Today’s starter story: When I was about 4, my parents took me to Disneyland for the day. It didn’t cost a whole paycheck to do that back then! A new ride had just opened–The Matterhorn Bobsleds. From my upstairs bedroom window in our home near the University in Fullerton, I could see the Matterhorn in the sky on a clear day, which is not even remotely possible now! We stood in line with our paper “E” tickets in hand, and got on the ride. As we went up the first big hill, I started to feel this wasn’t so much fun anymore. It was dark and scary in this mountain. I heard other people screaming too. I asked my dad, “Can I get off now, I’m scared…” but of course, it was too late and I screamed non-stop for the duration of the ride. This story was told over and over by my parents as I grew up, always getting my parents a bunch of laughs at my expense. In a similar way, I’m now on the ride known as “My Love Eun Dong”, and there’s no getting off this one either! I hope there won’t be too much screaming…but that’s why I have a blog now!
One of the things that I love about melodramas is the unique ways the writer pulls at my heart. Is it a moment when ED/JE begins to remember the voice on the recordings as the one from her fractured memory? Personally, JJM’s voice is so deep and soothing to Shamrockmom’s ears, it would be hard to forget! Perhaps it’s the file with their special song. Will that be the thing to bring the memory back? I hold my breath every time, waiting for the character’s reaction.
Side characters in a show can make it or break it. Our hero needs a good sidekick, and that is done quite capably by Dong Gyu. This guy puts up with his boss’ moodiness, never letting it ruin his day. He doesn’t take a ton of crap from him either–I do not like doormats, male or female. Yet he sincerely tells his boss that if he was a woman, he’d really think the boss was all that and a bag of chips! When DG sets up the dinner date between his boss and ED–well, I’m thinking that this guy needs a set of golden wings for being “Wingman of the Year”. And a substantial raise! Contrast that with pseudo-buddy Hyun Bal, who is still a weak-willed lackey; the only change is his boss is now a woman! I was not one bit surprised when he was punched out a second time by a heated HS/EH after finding out he concealed ED’s identity. Considering HS/EH’s temper, he’s lucky to count himself among the living! Another minor side character I like–the slightly ditzy grandmother from ED’s class who lost the love letter HY/EH wrote years ago. I think it’s great that she recognizes ED right away. I love it when older people are portrayed in dramas as wise without being righteously condescending or pushy.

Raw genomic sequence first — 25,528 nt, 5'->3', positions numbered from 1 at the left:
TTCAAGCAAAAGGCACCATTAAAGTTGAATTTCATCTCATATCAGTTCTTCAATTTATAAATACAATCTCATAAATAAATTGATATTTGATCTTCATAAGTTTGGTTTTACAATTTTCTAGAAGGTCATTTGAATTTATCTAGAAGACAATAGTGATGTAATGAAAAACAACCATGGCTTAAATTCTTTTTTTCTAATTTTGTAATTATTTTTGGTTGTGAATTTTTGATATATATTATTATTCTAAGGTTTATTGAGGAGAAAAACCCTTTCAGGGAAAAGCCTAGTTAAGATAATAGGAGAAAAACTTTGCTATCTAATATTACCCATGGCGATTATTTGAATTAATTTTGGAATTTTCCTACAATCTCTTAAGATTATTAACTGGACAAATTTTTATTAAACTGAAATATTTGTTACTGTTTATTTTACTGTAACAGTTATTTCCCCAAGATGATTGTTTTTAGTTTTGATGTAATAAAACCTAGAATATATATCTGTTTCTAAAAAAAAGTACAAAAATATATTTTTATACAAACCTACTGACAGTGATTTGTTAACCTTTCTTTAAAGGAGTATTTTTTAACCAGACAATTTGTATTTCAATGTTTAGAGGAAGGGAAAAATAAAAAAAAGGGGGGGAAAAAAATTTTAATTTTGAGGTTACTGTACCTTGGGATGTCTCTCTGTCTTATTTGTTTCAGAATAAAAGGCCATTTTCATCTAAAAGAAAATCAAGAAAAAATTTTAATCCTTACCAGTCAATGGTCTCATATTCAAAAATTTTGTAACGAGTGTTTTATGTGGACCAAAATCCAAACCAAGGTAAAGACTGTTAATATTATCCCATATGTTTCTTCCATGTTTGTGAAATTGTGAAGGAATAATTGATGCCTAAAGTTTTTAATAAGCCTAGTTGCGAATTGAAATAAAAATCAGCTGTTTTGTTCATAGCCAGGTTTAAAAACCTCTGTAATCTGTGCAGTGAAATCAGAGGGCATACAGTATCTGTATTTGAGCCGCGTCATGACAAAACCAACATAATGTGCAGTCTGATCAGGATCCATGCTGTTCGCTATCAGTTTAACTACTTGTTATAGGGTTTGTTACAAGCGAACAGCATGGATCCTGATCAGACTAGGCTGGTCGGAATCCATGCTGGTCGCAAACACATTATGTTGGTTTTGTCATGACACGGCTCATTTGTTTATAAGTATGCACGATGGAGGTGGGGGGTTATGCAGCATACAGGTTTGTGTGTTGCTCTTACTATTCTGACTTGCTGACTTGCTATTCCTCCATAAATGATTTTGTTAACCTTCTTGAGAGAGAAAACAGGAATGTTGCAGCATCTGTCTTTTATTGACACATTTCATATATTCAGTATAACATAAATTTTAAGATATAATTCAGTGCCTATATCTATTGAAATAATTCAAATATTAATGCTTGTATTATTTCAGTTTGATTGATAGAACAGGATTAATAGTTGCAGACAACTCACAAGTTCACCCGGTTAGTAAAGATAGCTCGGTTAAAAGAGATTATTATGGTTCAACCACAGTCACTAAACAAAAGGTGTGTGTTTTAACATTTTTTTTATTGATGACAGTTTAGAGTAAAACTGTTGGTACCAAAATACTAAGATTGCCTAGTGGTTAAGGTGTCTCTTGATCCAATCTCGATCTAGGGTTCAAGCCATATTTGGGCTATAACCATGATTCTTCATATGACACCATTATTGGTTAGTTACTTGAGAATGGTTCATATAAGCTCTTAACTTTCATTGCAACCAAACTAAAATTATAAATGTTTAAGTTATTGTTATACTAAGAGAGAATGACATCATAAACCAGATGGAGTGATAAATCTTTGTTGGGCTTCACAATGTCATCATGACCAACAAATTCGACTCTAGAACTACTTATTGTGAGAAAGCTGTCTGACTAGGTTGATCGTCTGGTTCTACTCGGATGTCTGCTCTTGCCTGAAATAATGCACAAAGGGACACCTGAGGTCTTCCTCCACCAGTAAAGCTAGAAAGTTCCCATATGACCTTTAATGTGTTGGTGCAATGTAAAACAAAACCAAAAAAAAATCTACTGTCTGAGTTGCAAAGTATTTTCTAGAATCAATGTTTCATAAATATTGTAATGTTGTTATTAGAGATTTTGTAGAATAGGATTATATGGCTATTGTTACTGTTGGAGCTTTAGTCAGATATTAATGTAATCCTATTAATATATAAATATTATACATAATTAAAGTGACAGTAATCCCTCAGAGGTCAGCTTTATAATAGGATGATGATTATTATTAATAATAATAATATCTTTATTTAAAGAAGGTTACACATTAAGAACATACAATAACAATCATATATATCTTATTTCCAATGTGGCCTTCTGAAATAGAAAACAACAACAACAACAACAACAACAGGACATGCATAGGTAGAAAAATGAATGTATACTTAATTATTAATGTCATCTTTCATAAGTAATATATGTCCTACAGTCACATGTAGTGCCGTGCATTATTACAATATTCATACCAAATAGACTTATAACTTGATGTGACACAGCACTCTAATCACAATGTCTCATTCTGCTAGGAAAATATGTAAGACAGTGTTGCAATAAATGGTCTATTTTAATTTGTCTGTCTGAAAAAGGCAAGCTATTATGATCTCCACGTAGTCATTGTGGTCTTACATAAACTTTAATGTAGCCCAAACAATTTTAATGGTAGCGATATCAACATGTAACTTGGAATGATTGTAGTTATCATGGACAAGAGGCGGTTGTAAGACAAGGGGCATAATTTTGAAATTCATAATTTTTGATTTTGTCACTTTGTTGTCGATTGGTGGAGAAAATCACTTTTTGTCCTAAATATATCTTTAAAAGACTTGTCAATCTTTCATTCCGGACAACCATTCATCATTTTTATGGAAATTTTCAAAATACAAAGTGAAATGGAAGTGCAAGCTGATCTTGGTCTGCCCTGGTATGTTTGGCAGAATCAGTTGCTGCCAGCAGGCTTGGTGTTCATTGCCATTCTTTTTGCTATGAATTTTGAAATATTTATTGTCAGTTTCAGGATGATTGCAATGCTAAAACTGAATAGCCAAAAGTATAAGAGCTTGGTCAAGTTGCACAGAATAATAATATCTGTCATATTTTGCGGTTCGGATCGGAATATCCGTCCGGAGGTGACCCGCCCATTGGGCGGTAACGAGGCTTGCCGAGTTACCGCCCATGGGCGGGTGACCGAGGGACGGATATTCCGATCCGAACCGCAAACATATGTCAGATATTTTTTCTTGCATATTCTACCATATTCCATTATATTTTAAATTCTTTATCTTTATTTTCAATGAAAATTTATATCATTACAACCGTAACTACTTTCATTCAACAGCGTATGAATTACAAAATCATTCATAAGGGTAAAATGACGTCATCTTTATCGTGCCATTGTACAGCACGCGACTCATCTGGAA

Another thing I’m enjoying is the portrayal of HS/EH as a perfect “top star” to the outside world, yet we viewers see his vulnerable and frail sides. He comes on strong to ED, asking her for the movie date, then looks like he’s about to die from the stress as he goes around the corner from the classroom! HS/EH grouches over not having the porridge he wants when DG knows he needs hangover soup, yet I get the feeling he is secretly glad his secretary cares for him and brings him food. He puts his makeup lady on the hot seat, asking if she looks at him “as a man” which is one of the most loaded phrases in Korean I can think of, then tells her to forget the whole thing! We find out from Seo Ryeong that HS/EH doesn’t go to clubs–then we see him do normal things like visit his widowed sister and his niece. If I knew this character in RL, I’d call him a ‘prickly pear’–my descriptor for someone tough on the outside, but sweet and mushy on the inside! The word “tsundere” also comes to mind.
I also want to comment here on HS/EH’s patience in waiting for ED, and how calmly the writer is handling all of the character’s dating lives. @seungshinl documented in detail the overnight (looks more like it should have been a 3 day weekend) trip to Namhae on pg.126 Soompi forums. The odds of Ra Il being HS/EH’s kid–probably 100%. The moment HS/EH mentions the word “fiancee” at the press conference, I have no doubt they promised to marry each other that weekend in Namhae, and ‘sealed the deal’. We also find out this nugget: HS/EH’s manager/wingman DG is quite the player, having dated (aka slept with) 10 girls! Yet HS/EH doesn’t shame him or make fun of him over it. Likewise, DG doesn’t hassle his boss over waiting 10 years for ED. It’s all rather matter of fact. Same with HS/EH turning down SR’s sleepover offer. No drama-rama, just “No, thank you ma’am.” The scene where SR offers her “boy toy” cash was also toned down. (I gotta wonder if he likes her or it’s “just a job”) It keeps the emphasis on the romance, and turns down the makjang issues of disapproval and shame. I find that quite refreshing.